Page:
A boa constrictor rescued from a residence in Diego Martin gave birth to 50 baby snakes at the Emperor Valley Zoo on Thursday.
Only one was stillborn to the seven-foot serpent in a delivery observed by staff of the Emperor Valley Zoo and the Zoological Society of Trinidad and Tobago (ZSTT).
Speaking with Sunday Newsday, ZSTT president Narine Gupte Lutchmedial said the young snakes would be observed before a decision to keep or release them was made.
“The first thing we’re going to do is make sure they shed skin. Then we will try to feed them their first meal,” Lutchmedial said.
He added that the zoo would likely be unable to keep all after observation. “We already asked one or two of our people if they would be interested in keeping some,” he said, adding that the remainder would be released into the wild.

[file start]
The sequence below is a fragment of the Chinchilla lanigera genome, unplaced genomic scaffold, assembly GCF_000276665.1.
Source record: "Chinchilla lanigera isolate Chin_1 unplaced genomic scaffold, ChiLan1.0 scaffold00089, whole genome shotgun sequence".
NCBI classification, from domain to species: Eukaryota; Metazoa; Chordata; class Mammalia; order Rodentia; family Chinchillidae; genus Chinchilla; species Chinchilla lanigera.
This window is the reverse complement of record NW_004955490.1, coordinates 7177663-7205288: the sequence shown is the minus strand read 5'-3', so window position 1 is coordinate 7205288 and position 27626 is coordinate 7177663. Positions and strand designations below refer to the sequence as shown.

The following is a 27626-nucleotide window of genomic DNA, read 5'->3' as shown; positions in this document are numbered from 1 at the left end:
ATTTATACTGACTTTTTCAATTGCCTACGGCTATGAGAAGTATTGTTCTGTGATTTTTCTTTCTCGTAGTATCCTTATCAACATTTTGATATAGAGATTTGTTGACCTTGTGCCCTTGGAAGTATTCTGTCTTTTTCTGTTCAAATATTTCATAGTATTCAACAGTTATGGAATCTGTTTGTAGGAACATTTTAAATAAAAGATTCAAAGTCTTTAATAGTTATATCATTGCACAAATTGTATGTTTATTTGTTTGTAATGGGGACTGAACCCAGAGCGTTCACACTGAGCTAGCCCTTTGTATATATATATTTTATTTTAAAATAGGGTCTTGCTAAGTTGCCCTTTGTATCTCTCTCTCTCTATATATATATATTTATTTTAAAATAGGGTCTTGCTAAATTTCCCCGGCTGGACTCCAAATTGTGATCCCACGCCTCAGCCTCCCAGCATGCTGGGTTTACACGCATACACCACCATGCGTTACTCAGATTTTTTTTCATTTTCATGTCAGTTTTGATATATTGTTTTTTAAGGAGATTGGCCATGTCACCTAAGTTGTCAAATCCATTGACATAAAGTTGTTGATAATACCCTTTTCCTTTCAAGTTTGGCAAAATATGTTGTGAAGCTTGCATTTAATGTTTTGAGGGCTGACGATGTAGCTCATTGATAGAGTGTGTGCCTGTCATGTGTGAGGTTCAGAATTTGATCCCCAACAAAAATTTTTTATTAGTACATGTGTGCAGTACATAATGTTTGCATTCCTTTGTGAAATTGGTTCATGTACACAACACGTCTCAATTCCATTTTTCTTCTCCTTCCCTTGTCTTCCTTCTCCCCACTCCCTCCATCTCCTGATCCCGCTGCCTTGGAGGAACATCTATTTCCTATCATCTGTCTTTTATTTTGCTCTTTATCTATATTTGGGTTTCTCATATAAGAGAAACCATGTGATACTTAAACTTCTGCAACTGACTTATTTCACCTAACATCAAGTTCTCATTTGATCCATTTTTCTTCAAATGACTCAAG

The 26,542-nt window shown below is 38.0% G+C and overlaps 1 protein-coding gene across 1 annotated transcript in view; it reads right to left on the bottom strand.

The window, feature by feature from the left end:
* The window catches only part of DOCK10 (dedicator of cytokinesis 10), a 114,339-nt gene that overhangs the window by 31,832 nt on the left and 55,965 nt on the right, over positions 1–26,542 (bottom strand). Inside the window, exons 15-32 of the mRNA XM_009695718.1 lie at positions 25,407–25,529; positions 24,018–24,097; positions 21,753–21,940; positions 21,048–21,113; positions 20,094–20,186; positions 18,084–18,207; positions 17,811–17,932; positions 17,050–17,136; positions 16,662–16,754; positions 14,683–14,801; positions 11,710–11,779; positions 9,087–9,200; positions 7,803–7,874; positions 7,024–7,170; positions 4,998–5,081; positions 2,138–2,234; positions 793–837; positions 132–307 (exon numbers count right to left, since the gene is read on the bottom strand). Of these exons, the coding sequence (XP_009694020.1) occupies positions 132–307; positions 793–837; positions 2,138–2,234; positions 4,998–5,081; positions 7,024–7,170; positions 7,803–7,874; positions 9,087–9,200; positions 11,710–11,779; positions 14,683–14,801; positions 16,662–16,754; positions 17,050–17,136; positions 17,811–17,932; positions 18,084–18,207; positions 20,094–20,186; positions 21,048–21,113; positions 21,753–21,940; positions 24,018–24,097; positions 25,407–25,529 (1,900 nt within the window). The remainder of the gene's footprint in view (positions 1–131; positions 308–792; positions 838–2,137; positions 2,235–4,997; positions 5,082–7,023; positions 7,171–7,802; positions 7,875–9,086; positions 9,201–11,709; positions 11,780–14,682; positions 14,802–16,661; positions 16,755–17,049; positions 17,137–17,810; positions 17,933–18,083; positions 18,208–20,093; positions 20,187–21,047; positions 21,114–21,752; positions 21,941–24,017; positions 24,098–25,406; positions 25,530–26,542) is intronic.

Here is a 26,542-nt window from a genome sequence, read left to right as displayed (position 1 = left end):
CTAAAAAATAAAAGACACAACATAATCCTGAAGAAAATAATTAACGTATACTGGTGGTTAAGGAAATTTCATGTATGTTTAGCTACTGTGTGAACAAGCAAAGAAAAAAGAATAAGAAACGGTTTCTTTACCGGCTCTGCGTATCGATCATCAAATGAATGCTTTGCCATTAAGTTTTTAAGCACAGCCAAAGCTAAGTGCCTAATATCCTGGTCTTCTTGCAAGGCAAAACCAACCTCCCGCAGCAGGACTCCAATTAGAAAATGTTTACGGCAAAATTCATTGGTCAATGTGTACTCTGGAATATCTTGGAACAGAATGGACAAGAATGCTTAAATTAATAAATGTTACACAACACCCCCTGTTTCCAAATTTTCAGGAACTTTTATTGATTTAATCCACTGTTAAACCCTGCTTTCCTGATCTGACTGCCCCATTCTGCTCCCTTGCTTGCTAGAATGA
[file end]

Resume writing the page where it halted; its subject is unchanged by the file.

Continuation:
The mother was captured as part of the zoo’s wildlife rescue programme after she was discovered in a yard at a home in Diego Martin. When the snake’s pregnancy was observed, the ZSTT made a decision to keep her as an exhibit at the zoo where she will remain. Contacted yesterday, zoological officer at the zoo Sharleen Khan said the mother snake was just one of many rescued by the zoo. She said they regularly rescues snakes and any other animal that might be injured, distressed, threatened or a threat to humans. Unlike other snakes that lay eggs, a boa constrictor, also known locally as a “macajuel” gives birth to live young. As many as 60 may be born at a time. Khan said they were important to TT’s ecosystem and, as such, were protected by local conservation laws.